But we sometimes compare it to Netflix or YouTube. The more you engage with those types of platforms, the more personalized the experience gets, the more curated the experience gets. And the user of those platforms understands the trade-off. I’m happy for you to mine my data, and in return, I expect you obviously to honor my privacy, but also to use that data to my benefit, to my advantage.

And we think that analogy should apply to retail as well. I happen to be a vegan. I haven’t eaten meat in over 20 years. And still, especially right now, I’m getting daily email offers for Christmas turkeys. It’s frustrating for me. It’s a completely wasted opportunity for the retailer who sends me these marketing messages because they don’t convert. 

My retail of choice by now should know that I haven’t purchased any meat products in the last 20 years. Why are they still sending me irrelevant offers? So as far as the consumer is concerned, or as far as I’m concerned, I would be more than happy to let my retailer know what I like and what I don’t like, if the shopping experience is, after that, more relevant and fun and more tailored towards my individual needs.

Gary Nowacki: So you’re doing a lot for the consumer. You’re helping them not just find the products that they want, but also find complimentary products so they can maybe cook an entire meal based on their criteria. 

And now maybe you’re also helping them with their health goals. So, is it completely free to the consumer or do you envision a premium model where consumers buy up to some of these more advanced functions?

Markus Stripf: It’s really up to our retail partners to decide how they want to leverage this technology. But generally, they offer it as a free service really, in order to drive customer loyalty and improve net promoter scores, really. 

We would not expect a consumer—within the retail environment, you could imagine that this technology could also be used in an insurance context or in a fitness—it could be part of a fitness app and then it could potentially be a premium service where a consumer takes out a subscription or pays for this kind of service.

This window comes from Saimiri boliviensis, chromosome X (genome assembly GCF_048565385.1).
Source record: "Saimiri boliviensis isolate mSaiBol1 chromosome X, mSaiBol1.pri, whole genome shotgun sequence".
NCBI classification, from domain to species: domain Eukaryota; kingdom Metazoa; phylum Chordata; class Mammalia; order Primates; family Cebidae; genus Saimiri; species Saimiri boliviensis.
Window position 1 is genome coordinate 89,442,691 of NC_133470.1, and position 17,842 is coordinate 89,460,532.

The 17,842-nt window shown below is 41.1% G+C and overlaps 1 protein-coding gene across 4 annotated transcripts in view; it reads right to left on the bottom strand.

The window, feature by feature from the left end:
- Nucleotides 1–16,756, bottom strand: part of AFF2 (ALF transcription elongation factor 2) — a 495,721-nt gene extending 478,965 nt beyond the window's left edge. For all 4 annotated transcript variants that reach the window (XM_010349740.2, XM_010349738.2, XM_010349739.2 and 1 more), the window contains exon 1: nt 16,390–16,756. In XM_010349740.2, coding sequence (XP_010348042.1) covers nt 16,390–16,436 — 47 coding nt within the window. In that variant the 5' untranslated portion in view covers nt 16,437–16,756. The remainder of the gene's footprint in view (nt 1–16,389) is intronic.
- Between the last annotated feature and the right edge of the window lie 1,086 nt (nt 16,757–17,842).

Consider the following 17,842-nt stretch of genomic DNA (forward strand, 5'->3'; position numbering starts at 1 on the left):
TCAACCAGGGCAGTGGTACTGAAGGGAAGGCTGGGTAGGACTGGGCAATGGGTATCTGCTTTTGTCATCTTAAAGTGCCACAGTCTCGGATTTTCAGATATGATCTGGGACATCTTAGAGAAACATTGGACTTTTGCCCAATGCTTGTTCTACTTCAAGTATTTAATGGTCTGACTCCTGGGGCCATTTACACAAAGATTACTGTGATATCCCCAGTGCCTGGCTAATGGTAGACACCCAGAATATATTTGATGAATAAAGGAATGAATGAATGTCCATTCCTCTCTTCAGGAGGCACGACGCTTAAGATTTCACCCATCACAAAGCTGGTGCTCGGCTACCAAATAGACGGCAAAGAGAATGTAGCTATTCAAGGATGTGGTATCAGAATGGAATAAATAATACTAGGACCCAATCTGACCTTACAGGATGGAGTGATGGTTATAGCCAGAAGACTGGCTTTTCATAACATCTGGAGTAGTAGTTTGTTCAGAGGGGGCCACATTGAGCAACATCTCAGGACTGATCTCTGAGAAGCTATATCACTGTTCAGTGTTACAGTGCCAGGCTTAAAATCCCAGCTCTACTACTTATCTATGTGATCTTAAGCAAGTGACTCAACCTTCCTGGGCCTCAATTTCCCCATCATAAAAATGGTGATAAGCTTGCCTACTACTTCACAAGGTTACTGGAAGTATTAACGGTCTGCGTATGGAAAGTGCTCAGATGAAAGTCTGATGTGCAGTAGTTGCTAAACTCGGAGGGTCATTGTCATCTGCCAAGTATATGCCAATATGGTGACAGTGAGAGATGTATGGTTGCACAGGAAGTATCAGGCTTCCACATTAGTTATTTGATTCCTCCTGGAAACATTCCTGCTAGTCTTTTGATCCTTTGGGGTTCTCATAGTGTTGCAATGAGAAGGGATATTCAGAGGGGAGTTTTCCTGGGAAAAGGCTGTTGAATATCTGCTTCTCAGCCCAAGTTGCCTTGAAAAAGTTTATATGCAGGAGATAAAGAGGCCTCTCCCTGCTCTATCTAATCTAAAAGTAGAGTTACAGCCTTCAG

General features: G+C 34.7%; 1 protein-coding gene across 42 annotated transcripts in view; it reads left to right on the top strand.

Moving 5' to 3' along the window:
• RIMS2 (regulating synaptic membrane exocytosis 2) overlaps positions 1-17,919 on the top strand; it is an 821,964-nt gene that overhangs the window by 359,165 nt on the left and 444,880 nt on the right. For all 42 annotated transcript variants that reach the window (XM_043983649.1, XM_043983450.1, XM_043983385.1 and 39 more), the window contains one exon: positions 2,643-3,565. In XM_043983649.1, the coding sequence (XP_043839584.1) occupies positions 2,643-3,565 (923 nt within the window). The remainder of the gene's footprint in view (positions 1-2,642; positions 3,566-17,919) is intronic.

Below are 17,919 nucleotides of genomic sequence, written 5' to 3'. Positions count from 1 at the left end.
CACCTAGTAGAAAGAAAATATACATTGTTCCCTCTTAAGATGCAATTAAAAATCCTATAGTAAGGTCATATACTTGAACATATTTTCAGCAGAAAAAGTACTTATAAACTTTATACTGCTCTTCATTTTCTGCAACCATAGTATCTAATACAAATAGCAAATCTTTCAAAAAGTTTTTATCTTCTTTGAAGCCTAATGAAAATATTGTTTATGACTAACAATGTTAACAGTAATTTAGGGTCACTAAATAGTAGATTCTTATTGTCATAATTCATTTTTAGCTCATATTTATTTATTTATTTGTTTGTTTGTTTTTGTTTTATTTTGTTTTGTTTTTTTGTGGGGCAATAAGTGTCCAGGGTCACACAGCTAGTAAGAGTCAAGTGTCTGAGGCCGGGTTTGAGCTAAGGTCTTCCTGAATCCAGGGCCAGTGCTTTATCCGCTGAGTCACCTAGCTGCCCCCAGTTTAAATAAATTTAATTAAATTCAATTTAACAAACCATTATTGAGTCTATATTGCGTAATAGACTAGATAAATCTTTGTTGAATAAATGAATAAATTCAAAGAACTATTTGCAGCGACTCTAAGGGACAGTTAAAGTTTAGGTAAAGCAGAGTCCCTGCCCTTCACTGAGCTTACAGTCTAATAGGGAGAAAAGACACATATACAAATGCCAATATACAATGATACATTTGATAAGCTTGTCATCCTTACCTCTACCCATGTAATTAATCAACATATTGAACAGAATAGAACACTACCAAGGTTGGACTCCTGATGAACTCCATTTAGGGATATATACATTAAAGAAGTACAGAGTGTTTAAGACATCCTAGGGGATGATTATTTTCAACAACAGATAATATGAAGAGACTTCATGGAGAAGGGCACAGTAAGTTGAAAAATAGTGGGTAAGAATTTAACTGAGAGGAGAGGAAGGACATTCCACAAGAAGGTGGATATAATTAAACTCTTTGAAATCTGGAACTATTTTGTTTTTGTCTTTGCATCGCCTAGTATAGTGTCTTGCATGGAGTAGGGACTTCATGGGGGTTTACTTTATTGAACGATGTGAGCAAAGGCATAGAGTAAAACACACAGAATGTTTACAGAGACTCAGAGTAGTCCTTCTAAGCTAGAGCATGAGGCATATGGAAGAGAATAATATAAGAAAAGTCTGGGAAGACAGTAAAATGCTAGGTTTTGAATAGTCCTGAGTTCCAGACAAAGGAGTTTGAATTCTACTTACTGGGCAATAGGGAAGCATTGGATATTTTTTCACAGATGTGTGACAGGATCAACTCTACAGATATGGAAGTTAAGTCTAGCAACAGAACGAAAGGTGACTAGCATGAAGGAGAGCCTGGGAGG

But within a retail context, I think, again, retailers need to be able to differentiate themselves and compete and they see this as a value add that allows them to improve customer loyalty.

Gary Nowacki: Are you or the retailers able to mine the data to pick up on trends? Hey, we hear a lot about paleo, for example, but here’s what’s really going on. Here’s how many people are really doing paleo? Are you analyzing that data?

Markus Stripf: Yeah, absolutely. We analyze data in real-time because some of our modules, like our swap algorithm, for example, needs to be able to swap out products in real-time. So, we see, effectively, live transactions and we use that wealth of data in order to analyze now and next insights. 

What are the new fads or dietary trends? The flexitarian movement, for example, or the plant-based trend is huge and it’s growing exponentially. And it’s driven by the younger demographics. Where some of the biggest segments, like the gluten-free segment, it is actually the biggest food preference, if you want, but it’s pretty stagnant with other trends like driven by concern for the environment, the plant-based trend, which I’ve already mentioned.

People are looking for eco-friendlier choices; those are trends we are seeing effectively develop in real-time. And we use that information to inform our retail partners. But also, manufacturers can also benefit from that, obviously, because it allows them to understand whether gaps in their categories and whether over index or under index against specific dietary trends.

Gary Nowacki: I was going to ask you next about the CPG manufacturers and brand owners. Is that your main value proposition to them, showing them data on trends?

Markus Stripf: Yeah. We have, until recently—until now, in fact, we have focused on providing services and digital tools to retailers exclusively. We have had a lot of interest from manufacturers over the years, and we’re now expanding our capabilities to support them with those types of insights. 

What are the new dietary trends? What are people looking for? What kind of attributes are they searching? Those types of services and insights we will be able to package up and offer to manufacturers.

Gary Nowacki: Good, good. Well, congratulations on that. So, Markus, what you do sounds fantastic. Sounds like benefits the retailers, benefits the consumers, benefits maybe the planet through better eating choices and health and all these other things. Now you’re trying to benefit CPG owners.

So, it all sounds great. But as we all know, with technology adoption, there’s always speed bumps. So what are some of the bigger barriers you’ve seen in rolling out this solution?

Markus Stripf: Yeah, that is a great question, and we would hope that the status quo would fall more quickly. The experience, especially the online experience around the world really, and the biggest culprits are often some of the biggest retailers on the planet. The experiences can be poor.